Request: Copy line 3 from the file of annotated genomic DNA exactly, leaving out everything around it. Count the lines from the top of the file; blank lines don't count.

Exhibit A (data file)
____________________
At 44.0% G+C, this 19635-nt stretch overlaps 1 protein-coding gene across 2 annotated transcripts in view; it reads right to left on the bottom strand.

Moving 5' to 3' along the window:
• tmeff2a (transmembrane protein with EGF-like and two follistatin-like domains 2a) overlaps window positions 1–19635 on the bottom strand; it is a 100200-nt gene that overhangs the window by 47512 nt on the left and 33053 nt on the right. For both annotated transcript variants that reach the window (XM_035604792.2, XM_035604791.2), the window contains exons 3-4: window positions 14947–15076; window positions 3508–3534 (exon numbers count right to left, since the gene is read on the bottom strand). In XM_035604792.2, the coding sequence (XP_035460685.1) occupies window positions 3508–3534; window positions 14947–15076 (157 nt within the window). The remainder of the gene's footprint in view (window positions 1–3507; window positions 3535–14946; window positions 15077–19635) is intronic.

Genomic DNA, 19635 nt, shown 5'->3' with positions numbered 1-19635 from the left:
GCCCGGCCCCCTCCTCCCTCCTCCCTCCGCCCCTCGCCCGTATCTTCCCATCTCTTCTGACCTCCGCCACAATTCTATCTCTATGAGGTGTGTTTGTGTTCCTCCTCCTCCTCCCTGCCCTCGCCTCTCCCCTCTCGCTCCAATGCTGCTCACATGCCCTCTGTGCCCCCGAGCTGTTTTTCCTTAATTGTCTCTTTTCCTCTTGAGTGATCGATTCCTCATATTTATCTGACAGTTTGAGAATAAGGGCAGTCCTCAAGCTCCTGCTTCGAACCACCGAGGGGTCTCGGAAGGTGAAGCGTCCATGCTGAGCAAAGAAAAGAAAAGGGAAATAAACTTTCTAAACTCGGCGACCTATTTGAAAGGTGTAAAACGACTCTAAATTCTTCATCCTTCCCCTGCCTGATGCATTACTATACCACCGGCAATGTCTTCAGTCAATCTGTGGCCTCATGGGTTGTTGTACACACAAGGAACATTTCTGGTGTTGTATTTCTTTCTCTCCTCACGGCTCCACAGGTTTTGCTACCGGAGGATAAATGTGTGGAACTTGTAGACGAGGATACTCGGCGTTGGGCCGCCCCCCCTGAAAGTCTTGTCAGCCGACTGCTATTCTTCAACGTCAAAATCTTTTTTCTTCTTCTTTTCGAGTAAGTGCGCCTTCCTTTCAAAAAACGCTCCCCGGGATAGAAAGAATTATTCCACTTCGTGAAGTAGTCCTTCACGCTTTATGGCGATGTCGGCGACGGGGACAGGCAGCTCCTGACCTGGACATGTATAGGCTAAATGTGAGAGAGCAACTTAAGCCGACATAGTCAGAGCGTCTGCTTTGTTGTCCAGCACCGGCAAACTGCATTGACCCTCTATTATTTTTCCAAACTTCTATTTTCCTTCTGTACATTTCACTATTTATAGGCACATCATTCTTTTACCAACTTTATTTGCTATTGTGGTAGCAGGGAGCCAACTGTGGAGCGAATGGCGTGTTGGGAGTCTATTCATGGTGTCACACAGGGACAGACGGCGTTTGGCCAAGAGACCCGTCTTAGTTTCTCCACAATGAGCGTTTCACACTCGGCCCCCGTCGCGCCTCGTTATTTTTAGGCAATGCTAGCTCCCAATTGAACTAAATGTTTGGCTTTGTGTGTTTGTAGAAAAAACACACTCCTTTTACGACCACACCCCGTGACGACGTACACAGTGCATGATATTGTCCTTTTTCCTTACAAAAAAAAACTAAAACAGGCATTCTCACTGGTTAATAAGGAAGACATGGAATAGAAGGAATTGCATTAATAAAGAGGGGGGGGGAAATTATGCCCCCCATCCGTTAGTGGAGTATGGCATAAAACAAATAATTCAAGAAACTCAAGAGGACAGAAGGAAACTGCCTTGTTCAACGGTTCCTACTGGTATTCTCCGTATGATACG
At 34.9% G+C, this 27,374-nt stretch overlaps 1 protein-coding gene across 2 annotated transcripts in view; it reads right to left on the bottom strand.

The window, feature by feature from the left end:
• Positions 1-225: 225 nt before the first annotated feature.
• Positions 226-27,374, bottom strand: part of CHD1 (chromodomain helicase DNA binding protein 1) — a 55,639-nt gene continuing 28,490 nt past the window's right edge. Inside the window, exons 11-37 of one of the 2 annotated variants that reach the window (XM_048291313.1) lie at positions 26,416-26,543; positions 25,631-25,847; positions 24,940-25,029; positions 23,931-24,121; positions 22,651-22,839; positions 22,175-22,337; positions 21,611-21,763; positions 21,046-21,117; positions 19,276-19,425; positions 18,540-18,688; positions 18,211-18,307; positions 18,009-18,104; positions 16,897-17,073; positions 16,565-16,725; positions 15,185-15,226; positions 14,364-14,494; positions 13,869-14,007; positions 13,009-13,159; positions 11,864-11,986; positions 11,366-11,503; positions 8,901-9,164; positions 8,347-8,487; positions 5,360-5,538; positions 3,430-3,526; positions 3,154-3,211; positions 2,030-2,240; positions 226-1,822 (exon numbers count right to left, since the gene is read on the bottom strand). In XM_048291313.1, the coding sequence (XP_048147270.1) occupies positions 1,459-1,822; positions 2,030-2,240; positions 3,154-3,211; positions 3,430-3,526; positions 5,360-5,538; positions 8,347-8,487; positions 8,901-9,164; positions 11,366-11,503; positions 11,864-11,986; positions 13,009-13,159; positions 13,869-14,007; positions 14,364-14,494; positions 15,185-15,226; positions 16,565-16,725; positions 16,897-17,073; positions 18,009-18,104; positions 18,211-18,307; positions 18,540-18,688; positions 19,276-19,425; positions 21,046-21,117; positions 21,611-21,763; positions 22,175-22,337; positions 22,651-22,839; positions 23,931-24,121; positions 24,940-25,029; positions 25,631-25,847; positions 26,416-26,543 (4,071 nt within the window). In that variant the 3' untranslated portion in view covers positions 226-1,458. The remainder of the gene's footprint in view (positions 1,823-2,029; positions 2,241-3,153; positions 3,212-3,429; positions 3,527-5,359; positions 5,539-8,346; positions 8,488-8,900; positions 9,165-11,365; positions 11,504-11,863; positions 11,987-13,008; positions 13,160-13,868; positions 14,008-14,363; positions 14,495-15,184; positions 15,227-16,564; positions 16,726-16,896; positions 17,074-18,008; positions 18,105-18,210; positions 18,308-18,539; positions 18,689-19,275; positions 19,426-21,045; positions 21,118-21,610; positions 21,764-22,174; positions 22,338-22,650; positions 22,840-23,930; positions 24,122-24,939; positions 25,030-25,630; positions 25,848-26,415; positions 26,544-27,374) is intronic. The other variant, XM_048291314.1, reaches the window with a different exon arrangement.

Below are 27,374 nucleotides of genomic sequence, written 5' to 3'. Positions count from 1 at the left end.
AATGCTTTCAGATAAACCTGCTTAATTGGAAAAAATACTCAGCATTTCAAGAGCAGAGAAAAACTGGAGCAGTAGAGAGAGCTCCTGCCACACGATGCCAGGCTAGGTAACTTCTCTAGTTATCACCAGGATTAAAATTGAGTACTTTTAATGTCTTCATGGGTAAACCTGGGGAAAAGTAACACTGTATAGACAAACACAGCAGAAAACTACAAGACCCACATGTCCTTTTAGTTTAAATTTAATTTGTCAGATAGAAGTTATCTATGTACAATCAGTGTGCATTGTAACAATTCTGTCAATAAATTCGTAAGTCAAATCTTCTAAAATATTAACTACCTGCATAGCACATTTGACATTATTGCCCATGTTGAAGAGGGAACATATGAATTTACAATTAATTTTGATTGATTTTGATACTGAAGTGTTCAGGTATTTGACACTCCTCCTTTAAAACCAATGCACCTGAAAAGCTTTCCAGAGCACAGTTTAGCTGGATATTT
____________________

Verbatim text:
• tmeff2a (transmembrane protein with EGF-like and two follistatin-like domains 2a) overlaps window positions 1–19635 on the bottom strand; it is a 100200-nt gene that overhangs the window by 47512 nt on the left and 33053 nt on the right. For both annotated transcript variants that reach the window (XM_035604792.2, XM_035604791.2), the window contains exons 3-4: window positions 14947–15076; window positions 3508–3534 (exon numbers count right to left, since the gene is read on the bottom strand). In XM_035604792.2, the coding sequence (XP_035460685.1) occupies window positions 3508–3534; window positions 14947–15076 (157 nt within the window). The remainder of the gene's footprint in view (window positions 1–3507; window positions 3535–14946; window positions 15077–19635) is intronic.